|Dow||-170.69 to 17,905.58|
|S&P 500||-18.23 to 2,095.84|
|Nasdaq||-40.11 to 5,059.12|
|10-YR Yield||-0.06 to 2.307%|
|Gold||-$8.50 to $1,176.40|
|Crude Oil||-$1.49 to $58.15|
Why aren’t I making more money?
It’s a question you’ve probably asked yourself, and it’s more important now than ever before. After all, home prices are rising. Health-care costs are soaring. And everything from college costs to groceries seems to get more expensive every year.
We’ll get fresh data on wages and job growth tomorrow morning, when the Labor Department releases its latest monthly report for May. In the meantime, the Wall Street Journal tried to answer the big-picture wage question by doing a deep dive into the data.
It analyzed the situation on the ground and in the numbers for metropolitan regions around the country. The goal: Try to explain why wages aren’t rising at anywhere near their old rates – despite the steep fall in the “official” unemployment rate.
|A major employment report is due Friday. People are finding jobs, but salaries aren’t necessarily rising.|
The Journal’s conclusions:
==> Too much “hidden” labor supply. That includes temporary workers who are competing with others for any job they can get, and discouraged workers who previously dropped off the “available to work” labor rolls – but are coming back and competing for new positions now.
==> Too much foreign competition. When companies overseas are paying workers much less, and able to undercut our companies thanks to the dollar’s rise, it puts a lid on U.S. wage growth.
The New York Times highlighted an example of that yesterday, chronicling how Walt Disney (DIS) just laid off hundreds of U.S. IT workers. It hired an outsourcing firm that uses cheaper foreign labor to do the work, and even made the U.S. workers train their replacements if they wanted to get a decent severance package.
==> Too little productivity and too much of a recession hangover. These concepts are more nebulous, but it boils down to the fact that companies believe they aren’t getting enough output from workers to pay much more. Executives are also afraid to boost pay too much because of fear of a renewed economic downturn, considering we suffered the worst slump since the Great Depression only a few years ago.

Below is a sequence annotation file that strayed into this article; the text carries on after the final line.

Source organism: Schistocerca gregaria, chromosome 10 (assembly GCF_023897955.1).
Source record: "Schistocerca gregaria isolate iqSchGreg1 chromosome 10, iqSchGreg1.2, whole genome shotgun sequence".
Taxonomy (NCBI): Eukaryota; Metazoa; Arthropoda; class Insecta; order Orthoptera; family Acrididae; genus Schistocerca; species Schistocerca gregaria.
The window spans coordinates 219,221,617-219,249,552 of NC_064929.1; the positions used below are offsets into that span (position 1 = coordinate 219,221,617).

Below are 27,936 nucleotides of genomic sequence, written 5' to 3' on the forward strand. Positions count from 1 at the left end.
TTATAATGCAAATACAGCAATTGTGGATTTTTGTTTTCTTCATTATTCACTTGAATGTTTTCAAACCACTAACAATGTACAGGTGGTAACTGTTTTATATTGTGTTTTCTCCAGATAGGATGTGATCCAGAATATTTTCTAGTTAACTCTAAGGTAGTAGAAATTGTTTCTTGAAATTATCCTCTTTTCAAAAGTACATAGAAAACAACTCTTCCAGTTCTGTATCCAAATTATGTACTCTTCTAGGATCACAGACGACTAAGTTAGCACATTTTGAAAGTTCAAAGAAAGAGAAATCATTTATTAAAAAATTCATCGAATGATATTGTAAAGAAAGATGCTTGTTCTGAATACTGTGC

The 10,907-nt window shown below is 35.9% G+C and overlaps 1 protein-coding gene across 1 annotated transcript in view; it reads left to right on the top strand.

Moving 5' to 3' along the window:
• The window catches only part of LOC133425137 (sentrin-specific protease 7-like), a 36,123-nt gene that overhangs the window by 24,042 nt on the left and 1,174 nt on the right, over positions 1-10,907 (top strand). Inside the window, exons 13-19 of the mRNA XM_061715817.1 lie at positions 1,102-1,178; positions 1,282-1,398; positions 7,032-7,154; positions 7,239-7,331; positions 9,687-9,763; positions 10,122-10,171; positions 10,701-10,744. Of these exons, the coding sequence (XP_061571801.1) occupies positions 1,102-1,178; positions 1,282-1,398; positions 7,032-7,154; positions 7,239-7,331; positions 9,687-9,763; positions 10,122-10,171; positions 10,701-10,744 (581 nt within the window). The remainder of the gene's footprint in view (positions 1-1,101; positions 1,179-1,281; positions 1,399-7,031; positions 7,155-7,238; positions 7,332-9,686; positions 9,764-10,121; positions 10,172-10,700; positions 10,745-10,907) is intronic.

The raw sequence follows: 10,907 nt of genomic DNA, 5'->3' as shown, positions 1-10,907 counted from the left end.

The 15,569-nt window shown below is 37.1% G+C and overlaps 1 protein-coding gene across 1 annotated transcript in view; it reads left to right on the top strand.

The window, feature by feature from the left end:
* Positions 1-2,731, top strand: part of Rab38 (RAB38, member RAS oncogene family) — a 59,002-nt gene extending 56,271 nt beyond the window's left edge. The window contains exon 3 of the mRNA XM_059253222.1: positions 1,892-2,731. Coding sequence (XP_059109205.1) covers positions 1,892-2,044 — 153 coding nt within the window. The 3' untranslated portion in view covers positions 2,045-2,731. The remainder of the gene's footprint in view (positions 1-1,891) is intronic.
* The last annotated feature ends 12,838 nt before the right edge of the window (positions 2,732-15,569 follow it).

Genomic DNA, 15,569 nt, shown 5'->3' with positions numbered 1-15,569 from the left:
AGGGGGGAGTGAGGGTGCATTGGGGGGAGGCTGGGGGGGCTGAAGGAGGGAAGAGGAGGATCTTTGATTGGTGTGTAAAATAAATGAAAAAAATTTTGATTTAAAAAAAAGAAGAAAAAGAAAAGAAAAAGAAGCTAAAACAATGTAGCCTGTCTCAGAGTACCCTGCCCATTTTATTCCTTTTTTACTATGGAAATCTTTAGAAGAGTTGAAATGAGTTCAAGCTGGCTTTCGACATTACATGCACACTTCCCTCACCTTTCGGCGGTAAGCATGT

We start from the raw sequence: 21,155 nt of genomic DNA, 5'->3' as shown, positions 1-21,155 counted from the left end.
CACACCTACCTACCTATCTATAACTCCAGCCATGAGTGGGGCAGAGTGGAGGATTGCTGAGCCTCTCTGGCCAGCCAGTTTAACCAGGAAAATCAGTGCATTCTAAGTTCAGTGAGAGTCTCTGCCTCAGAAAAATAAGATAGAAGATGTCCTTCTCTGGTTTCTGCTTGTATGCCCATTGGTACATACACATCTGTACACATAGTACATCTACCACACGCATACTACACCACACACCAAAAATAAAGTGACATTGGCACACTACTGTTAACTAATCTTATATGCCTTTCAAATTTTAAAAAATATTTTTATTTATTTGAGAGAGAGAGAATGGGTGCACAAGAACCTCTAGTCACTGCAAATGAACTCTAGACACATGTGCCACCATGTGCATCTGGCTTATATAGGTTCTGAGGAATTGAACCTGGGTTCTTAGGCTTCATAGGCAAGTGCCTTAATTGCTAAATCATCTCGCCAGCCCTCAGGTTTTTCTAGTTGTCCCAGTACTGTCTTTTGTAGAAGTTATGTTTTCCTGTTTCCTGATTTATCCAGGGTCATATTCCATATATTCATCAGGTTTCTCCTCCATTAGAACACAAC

|“What will it take to get us out of this rut?”|
All told, the Journal found that unemployment rates in many regions are now lower than they were before the economy got shot to heck in 2008. But the 4% or 5% wage increases we saw back then, or in the 1990s, are now more like increases of 2% to 3% – if that.
What will it take to get us out of this rut? Is there some kind of policy prescription to jump start things? Politicians are flailing about, trying to answer those questions. But the proposals announced to date haven’t done much, including state and local efforts to raise the minimum wage to well above the federal level.
Ultimately, it may just take the passage of even more time between the Great Recession and today. Time to replace lost productivity, lost confidence and lost demand. Not what the average American wants to hear, unfortunately, but it seems to be our sad reality.
So what do you think? What will get American wage growth back on track? Any evidence in your own personal experience that lower unemployment rates are boosting wage and salary increases? Or do you find that your pay, or the pay of your employees, is continuing to stagnate? Let me know your views over at the Money and Markets website — because this is a hugely important issue.